-A Northern soul

Obviously he saunters on. This sight alone is worth the ticket price. He enters the stage unannounced somehow looking as if he's smoking and moves through the ranks of his formally attired players with serious dignity and casual aplomb. For some reason his appearance calls to mind the return to duty of a much loved officer called back to lead his regiment over the top one final time. When he joins The Bryan Ferry orchestra on their Jazz age version of 'Just like you' I realise that his voice was always about the afterglow and halo of emotion rather than actual emotion, the sigh and smoke that comes after making love rather than the cries and whispers of the act itself. His voice sits beautifully within the woodwind and piano surrounding it; its just another instrument, parched but achingly acoustic and human. But then the foxy female drummer crashes in halfway through the song and the stage seems to perceptively lift as the feel goes from Noel Coward to Noel Gallagher in less than a second. Therein lies the uniqueness of this show. It offers Torch songs and rock ballads, English wistfulness and NYC grooves all embodied by the group on stage who are a mixture of sexed up rock youth and the BBC light orchestra.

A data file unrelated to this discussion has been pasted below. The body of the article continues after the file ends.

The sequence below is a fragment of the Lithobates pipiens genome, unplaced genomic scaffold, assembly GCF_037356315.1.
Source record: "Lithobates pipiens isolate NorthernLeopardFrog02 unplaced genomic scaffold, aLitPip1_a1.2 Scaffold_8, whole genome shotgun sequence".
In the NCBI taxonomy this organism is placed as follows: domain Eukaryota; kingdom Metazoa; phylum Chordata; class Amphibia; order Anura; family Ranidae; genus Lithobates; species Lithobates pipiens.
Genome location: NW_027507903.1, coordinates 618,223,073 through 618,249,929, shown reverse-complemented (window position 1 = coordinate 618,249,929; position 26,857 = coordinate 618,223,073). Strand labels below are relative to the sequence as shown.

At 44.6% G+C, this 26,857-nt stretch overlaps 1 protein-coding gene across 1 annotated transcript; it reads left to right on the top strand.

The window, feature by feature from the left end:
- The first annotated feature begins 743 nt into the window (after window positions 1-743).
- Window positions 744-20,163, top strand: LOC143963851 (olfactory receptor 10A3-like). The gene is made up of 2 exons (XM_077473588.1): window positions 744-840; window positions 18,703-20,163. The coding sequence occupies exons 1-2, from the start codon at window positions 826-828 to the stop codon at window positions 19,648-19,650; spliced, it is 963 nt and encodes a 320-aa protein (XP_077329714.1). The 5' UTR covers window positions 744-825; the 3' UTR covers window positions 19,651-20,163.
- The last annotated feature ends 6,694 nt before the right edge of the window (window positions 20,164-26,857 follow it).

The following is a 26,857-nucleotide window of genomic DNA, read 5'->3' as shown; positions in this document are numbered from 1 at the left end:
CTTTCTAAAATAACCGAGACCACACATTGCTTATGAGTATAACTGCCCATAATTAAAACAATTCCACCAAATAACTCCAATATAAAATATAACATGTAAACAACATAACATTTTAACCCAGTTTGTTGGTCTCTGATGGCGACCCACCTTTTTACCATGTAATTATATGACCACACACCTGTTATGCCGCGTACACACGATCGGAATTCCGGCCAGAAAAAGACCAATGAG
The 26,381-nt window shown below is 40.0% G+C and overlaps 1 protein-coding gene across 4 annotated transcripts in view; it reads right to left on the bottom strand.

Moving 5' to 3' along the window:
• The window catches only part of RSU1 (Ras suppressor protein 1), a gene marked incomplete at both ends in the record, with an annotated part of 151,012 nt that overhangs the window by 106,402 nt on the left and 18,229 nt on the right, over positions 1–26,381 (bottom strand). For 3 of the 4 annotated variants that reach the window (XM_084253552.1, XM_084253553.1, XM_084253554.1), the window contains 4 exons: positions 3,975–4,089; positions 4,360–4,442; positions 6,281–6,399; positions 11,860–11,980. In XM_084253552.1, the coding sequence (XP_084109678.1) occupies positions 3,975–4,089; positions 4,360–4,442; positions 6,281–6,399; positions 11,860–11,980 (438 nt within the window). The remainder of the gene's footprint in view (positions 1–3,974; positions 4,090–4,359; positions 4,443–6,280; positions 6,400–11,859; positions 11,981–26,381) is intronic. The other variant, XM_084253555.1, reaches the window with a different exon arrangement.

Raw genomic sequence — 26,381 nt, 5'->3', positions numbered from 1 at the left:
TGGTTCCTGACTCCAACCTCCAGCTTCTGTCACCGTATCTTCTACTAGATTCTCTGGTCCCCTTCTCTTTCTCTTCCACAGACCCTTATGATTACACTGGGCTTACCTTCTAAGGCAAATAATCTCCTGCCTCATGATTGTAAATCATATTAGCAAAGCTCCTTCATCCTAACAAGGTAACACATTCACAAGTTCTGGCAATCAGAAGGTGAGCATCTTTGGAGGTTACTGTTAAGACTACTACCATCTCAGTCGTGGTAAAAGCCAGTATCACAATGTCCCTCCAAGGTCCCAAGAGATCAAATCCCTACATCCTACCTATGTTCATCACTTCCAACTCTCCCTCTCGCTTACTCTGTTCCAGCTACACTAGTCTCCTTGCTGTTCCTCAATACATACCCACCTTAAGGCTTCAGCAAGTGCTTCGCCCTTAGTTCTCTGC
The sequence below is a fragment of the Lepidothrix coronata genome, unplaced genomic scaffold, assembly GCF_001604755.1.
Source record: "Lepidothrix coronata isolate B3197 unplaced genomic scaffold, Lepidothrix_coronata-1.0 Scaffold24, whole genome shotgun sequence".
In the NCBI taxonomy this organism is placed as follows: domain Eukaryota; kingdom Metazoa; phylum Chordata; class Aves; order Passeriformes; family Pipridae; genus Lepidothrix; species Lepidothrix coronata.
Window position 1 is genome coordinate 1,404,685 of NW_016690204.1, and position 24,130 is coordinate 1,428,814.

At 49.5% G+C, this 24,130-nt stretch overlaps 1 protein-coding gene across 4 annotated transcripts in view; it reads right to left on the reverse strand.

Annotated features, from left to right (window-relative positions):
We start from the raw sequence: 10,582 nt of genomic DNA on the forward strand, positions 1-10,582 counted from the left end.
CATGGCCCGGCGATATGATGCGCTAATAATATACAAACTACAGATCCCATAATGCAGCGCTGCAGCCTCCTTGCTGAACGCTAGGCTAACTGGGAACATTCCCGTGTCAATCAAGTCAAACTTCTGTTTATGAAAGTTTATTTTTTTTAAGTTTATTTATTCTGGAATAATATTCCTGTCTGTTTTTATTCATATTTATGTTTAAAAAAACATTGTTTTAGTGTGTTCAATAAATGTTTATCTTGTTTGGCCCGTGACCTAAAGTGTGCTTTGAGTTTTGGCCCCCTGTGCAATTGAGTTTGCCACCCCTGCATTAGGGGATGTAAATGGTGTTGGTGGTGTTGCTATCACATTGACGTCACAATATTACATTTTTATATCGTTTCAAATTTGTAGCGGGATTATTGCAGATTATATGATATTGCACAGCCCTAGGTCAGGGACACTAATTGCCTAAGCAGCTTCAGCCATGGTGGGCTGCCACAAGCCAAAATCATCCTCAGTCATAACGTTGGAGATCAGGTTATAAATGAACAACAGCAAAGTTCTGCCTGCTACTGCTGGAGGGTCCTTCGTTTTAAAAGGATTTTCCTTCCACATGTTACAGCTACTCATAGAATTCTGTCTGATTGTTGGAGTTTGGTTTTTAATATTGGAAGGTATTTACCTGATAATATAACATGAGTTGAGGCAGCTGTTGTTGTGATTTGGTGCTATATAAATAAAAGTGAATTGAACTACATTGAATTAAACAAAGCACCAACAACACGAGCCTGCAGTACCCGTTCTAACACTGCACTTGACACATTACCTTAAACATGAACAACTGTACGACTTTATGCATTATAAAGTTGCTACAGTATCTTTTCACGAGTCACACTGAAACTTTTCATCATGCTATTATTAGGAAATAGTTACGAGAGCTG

Ferry, encased in the mandarin splendour of Louis Vuttion and swinging gamely on stilt like legs still straddles both extremes. The 32 song set list is a brave selection of Ferry's favourites and Roxy Music classics, reflecting both the singer's taste and writers ranging from Cole porter, Charlie Parker and Bob Dylan. While the voice has frayed a little- more apparently so on the booming up-tempo numbers – time has not diminished the songs themselves. The sad eyed drunk's lament of Carrickfergus, originally recorded back in 1978 for Ferry's 'The Bride stripped bare' embodies much more melancholy here than it did when Ferry sang it as a younger man. And while Ferry was once undoubtedly young he was never particularly youthful. As he sighs and semi- sways through 'Oh Yeah' he looks as if he's been carved from flint. Although surrounded by his orchestra and impeccably tailored, in age his large strong features give away his north country working roots more than ever. And its this – along with the obvious love he has for the material he's singing – that make for a uniquely moving night in the company of a man wide awake in the third act of his life.